Much as I love sport, I’ve never been particularly athletic. I do my best, train hard and am totally committed, but some people just aren’t sporty. Believe me, I’m the one who turned up to the softball tryouts in primary school only to – literally – have a room full of chatting students turn around and stare at me speechless for ten very long seconds before one bold person felt the need to point out to me that, “you do know this is softball, right, Hannah?” Um, yes.
I laughed it off awkwardly and somehow managed to lob a ball straight enough to make pitcher on the B Team. (I only found out at the first practice that I’d done tryouts with the catching glove on my wrong hand. Oops. See? Not sporty! Though I guess getting into a team using my non-preferred hand has got to count for something, right?)
I loved playing and training and being part of that softball team but I’m pretty sure I either struck out or got run out on my way to first base every time I batted – except once. And it was entirely the other team’s fault.
That particular day, as I was coming up to bat, I heard their pitcher yell out, “move out, move out everyone! This girl is good!” I laughed a little, figured they were kidding as my terrible reputation must have preceded me, and watched in absolute astonishment as the outfielders moved further out. I couldn’t believe they were actually serious!
Now, I’m fairly certain they had me mistaken with another girl on my team around about my height who actually could bat, but their belief that I was actually that good made me want to be. I stood there on that base, staring the pitcher down (hiding the amused smirk) and when that ball came toward me, I smashed it – all the way into the next field. It felt awesome! (Ok, so I’ll admit, my aim was tiny bit off and it ended up being a foul, but only slightly.) I had them totally convinced. I hit the next ball too and made it to first. I honestly don’t remember whether I made it home or not but I’ll never forget the thrill of that bat connecting so perfectly with the ball.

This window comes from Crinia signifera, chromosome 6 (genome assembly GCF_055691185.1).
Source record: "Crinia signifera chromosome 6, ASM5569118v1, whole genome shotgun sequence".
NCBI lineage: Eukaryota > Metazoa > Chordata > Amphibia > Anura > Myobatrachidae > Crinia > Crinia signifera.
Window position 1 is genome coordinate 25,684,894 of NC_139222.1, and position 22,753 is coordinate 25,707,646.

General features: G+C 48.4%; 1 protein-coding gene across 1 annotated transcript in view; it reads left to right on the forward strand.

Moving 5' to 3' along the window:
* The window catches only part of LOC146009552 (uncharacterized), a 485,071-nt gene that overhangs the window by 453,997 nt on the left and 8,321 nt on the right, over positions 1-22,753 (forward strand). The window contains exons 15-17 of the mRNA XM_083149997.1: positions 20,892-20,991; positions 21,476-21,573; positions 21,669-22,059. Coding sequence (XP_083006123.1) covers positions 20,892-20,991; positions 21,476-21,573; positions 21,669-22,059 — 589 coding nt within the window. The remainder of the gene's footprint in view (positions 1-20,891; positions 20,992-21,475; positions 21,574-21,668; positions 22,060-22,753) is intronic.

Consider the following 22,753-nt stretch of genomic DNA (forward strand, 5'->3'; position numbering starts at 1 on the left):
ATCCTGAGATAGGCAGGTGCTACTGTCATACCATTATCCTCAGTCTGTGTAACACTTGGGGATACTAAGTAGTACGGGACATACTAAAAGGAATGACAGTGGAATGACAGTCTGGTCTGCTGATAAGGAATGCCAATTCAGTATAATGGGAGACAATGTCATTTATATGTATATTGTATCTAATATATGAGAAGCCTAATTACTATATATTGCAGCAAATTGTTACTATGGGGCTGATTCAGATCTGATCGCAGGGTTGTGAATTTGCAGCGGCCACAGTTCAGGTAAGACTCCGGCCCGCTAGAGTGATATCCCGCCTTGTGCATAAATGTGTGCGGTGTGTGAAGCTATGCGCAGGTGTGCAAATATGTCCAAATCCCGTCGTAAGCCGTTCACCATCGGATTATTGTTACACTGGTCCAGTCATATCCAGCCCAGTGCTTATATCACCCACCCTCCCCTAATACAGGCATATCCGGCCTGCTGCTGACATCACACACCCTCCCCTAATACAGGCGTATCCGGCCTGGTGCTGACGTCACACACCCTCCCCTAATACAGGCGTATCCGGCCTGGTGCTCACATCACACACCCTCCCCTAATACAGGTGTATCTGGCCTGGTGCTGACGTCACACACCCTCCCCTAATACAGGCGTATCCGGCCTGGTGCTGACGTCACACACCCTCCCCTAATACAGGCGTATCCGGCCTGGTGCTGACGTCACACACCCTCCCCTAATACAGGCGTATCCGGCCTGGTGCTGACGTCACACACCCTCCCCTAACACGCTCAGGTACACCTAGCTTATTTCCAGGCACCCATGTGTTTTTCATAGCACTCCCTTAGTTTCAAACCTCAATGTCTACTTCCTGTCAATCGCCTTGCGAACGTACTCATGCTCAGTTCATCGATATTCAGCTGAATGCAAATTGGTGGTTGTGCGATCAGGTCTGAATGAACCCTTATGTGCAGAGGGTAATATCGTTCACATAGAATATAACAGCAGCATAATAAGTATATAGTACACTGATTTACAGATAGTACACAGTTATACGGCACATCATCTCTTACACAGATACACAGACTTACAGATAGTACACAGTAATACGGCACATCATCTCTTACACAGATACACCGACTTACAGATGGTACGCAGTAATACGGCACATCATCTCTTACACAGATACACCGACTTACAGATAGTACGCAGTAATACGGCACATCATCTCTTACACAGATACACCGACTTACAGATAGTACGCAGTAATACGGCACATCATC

And all because that girl told everyone I was a batter to fear.
Words have power.
Believe in someone and they will become that person. Believe they’re good and they’ll live up to it. Unfortunately, the opposite is also true. You can bring them down with your words just as fast.
Whether they’re said jokingly, in the heat of a fight or with the best of intentions – words are powerful. They can instil with courage and make someone more than they are, or they can eat away bit by bit at someone’s confidence until they don’t even have the courage to stand.
Good or bad, truth or lies, tell someone something enough and they will believe it. But more than that, it will become part of who they are.
The mistaken words of a grade six girl I didn’t even know gave me the courage to be better than I was. For that moment, that ball, I was an amazing batter. And there have been so many others who have done the same at different points in my life – believing and seeing in me a strength I hadn’t yet seen and instilling in me the will to be that person they saw. I will forever remember those moments and the encouragement of those people.
But I will also remember, and often regret, those times I have lost faith in myself because of the hurtful, disbelieving words others have said. Some of which, unfortunately, have taken years to recover from. If not for my faith in God and his belief in me, I wonder if I would have ever recovered from them. And those people who said them probably didn't even know they'd hurt me.
Your words have more power than you will ever know. Take care you use them well.